Wednesday, December 15, 2010

GASS BAG- the Primitive Post

Well, yes, sometimes that is exactly what I am (especially after certain meals).... but what I am referring to are the Gar Anglers Sporting Society and the Bowfin Anglers Group. Yes, it is true that there are indeed websites catering to those of us who have an unnatural inclination toward the primitive fishes swimming in our local waters! Lake Champlain is the easternmost natural distribution for both the longnose gar (Lepisosteus osseus) and the bowfin (Amia calva) and has impressive populations of both species. 
A nice gar during the spawn
The longnose gar is a fun fish to target. They get big, are easy to see in the water, and will readily take a well presented fly. I fish for them from May until September using rope flies on 8 to 10 wt outfits. A few years back Lawrence Pyne asked me to take him out to fish gar and film it for Vermont Public Television. We got a few nice fish in some tough conditions and the show was a hit (and I will put up a link as soon as VPT has the show back on their website). I don't want to give away all my gar secrets, but it does take some practice to be successful. A gar fly is semi-hookless (here in VT there has to be a hook point so I use size 20 dry fly hooks in the body of the fly) and if you set the hook, you lose the fish! 
Close up of the gar's mouth
The longnose gar is a Mississippi drainage fish that likely entered Lake Champlain via the Great Lakes then the St. Lawrence after the last glacial period. The environs of Champlain were very conducive to this primitive fish- providing many shallow, weedy backwater bays and slow moving rivers that these fish love. The gar was well known to the Abnaki who used its scales as arrowheads. Samuel de Champlain definitely saw them and wrote in his journal (this has been taken as early evidence of "Champ"):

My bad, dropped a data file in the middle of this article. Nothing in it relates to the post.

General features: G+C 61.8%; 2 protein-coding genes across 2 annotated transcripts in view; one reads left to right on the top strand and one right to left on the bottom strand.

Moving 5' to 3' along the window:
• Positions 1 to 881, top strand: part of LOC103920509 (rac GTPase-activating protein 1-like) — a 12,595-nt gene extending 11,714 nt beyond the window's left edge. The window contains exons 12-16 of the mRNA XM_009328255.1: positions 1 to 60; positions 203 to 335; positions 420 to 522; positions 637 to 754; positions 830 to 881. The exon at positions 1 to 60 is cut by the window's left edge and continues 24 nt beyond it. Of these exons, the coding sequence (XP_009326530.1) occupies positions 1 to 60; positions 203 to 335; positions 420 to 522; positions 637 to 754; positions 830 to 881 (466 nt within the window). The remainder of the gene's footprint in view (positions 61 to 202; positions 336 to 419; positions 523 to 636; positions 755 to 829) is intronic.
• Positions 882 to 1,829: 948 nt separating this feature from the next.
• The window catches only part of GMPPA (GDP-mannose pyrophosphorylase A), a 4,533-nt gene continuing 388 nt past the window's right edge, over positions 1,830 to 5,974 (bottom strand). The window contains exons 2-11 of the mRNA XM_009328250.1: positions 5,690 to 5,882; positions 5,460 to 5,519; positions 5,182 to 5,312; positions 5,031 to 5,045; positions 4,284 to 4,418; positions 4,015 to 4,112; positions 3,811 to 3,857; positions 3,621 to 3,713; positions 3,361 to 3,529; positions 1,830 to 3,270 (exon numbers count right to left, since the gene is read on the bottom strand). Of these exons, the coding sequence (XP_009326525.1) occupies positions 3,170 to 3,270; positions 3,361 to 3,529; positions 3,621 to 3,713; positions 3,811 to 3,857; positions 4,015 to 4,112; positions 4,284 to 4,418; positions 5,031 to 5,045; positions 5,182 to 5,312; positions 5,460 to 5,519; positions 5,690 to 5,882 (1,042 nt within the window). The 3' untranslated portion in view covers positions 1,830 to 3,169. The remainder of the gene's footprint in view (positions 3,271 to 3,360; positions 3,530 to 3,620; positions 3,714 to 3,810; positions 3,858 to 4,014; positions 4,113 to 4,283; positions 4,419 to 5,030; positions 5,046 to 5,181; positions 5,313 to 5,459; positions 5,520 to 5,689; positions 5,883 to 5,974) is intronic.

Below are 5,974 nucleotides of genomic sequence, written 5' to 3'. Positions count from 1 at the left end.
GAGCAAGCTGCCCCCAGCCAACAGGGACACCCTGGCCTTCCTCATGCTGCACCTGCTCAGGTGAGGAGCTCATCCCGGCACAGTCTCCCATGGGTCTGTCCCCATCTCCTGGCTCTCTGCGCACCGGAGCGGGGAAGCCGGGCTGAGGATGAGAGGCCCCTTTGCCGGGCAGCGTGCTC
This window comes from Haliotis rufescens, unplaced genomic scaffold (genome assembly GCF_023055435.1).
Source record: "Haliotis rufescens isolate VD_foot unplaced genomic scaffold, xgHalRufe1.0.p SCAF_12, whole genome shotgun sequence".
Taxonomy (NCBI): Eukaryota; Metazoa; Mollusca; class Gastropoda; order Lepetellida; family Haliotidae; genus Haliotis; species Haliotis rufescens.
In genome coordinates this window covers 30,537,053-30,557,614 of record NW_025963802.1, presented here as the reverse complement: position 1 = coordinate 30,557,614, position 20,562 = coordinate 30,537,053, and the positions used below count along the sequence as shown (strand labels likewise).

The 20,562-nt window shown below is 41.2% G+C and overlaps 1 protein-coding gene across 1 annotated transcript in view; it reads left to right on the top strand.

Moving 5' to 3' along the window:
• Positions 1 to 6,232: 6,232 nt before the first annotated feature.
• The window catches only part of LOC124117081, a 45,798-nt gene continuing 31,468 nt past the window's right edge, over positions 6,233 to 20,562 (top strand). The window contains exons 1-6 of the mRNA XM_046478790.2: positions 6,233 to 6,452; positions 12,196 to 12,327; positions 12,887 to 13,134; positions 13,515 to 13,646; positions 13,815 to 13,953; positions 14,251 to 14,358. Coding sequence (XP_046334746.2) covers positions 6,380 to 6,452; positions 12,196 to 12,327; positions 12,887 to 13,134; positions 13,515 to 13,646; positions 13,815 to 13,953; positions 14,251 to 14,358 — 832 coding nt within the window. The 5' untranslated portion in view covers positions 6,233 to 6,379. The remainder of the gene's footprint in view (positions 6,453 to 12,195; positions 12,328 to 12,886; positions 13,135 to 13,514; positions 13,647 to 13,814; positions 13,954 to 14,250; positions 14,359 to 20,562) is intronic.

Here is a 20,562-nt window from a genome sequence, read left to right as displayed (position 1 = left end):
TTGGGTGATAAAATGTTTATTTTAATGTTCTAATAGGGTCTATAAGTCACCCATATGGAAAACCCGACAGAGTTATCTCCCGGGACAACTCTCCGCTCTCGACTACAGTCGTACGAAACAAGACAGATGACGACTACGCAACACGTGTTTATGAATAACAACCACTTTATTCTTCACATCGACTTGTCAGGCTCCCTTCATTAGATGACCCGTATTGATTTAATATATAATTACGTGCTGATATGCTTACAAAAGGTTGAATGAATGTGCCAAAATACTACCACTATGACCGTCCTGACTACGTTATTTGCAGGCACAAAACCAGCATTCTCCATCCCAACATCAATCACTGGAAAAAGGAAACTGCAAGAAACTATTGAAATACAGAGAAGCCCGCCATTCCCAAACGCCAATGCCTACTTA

"... there is one [fish] called by the natives 'Chaousarou', which is of various lengths; but the largest of them, as these tribes have told me, are from eight to ten feet long. I have seen some five feet long, which were as big as my thigh, and had a head as large as my two fists, with a snout two feet and a half long, and a double row of very sharp, dangerous teeth. Its body has a good deal the shape of the pike; but it is protected by scales of a silvery gray colour and so strong that a dagger could not pierce them."Just awesome fish. 
Master Class bowfin on Lake Champlain
The bowfin is the last of its kind. The family Amiiade  is well represented in the fossil record from all around the world from as early as the Jurassic Period. Just think, at one point there was a bowfin species that reached 8 feet long. If there were a fish like that in Champlain, I don't think I would be fishing out of a canoe let alone wet wade! Eastern North America is the last holdout for this primitive family of fishes. Characterized by a gular plate (throat plate), slightly heterocercal tail (similar to a shark, but less pronounced), and its namesake long dorsal fin. These predators love shallow weedy wetlands and feed on pretty much anything that gets in its way, although they seem to have a preference for aquatic crustaceans.